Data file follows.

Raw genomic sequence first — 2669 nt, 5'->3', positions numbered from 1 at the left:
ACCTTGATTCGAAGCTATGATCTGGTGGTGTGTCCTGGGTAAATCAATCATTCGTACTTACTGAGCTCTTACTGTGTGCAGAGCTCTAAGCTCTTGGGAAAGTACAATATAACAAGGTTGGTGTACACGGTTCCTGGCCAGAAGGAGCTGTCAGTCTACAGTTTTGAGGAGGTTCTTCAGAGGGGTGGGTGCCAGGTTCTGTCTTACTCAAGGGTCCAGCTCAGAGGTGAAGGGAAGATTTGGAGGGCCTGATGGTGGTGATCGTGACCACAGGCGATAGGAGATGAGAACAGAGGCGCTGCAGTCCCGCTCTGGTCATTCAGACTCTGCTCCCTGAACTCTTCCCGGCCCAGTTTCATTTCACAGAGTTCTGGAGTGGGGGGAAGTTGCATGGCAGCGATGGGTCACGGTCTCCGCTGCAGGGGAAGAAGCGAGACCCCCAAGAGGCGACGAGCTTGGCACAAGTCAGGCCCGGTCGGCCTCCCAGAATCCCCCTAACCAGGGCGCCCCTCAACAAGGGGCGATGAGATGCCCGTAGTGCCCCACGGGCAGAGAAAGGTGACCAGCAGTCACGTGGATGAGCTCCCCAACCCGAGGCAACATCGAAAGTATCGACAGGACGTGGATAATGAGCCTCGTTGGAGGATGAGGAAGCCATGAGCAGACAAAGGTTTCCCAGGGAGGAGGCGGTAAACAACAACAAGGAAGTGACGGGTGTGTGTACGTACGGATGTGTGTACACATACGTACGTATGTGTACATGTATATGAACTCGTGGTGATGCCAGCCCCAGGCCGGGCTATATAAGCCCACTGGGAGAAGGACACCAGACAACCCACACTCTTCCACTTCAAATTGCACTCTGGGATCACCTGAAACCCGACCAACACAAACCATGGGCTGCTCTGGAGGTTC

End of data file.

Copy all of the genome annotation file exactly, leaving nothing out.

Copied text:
Raw genomic sequence first — 2669 nt, 5'->3', positions numbered from 1 at the left:
ACCTTGATTCGAAGCTATGATCTGGTGGTGTGTCCTGGGTAAATCAATCATTCGTACTTACTGAGCTCTTACTGTGTGCAGAGCTCTAAGCTCTTGGGAAAGTACAATATAACAAGGTTGGTGTACACGGTTCCTGGCCAGAAGGAGCTGTCAGTCTACAGTTTTGAGGAGGTTCTTCAGAGGGGTGGGTGCCAGGTTCTGTCTTACTCAAGGGTCCAGCTCAGAGGTGAAGGGAAGATTTGGAGGGCCTGATGGTGGTGATCGTGACCACAGGCGATAGGAGATGAGAACAGAGGCGCTGCAGTCCCGCTCTGGTCATTCAGACTCTGCTCCCTGAACTCTTCCCGGCCCAGTTTCATTTCACAGAGTTCTGGAGTGGGGGGAAGTTGCATGGCAGCGATGGGTCACGGTCTCCGCTGCAGGGGAAGAAGCGAGACCCCCAAGAGGCGACGAGCTTGGCACAAGTCAGGCCCGGTCGGCCTCCCAGAATCCCCCTAACCAGGGCGCCCCTCAACAAGGGGCGATGAGATGCCCGTAGTGCCCCACGGGCAGAGAAAGGTGACCAGCAGTCACGTGGATGAGCTCCCCAACCCGAGGCAACATCGAAAGTATCGACAGGACGTGGATAATGAGCCTCGTTGGAGGATGAGGAAGCCATGAGCAGACAAAGGTTTCCCAGGGAGGAGGCGGTAAACAACAACAAGGAAGTGACGGGTGTGTGTACGTACGGATGTGTGTACACATACGTACGTATGTGTACATGTATATGAACTCGTGGTGATGCCAGCCCCAGGCCGGGCTATATAAGCCCACTGGGAGAAGGACACCAGACAACCCACACTCTTCCACTTCAAATTGCACTCTGGGATCACCTGAAACCCGACCAACACAAACCATGGGCTGCTCTGGAGGTTC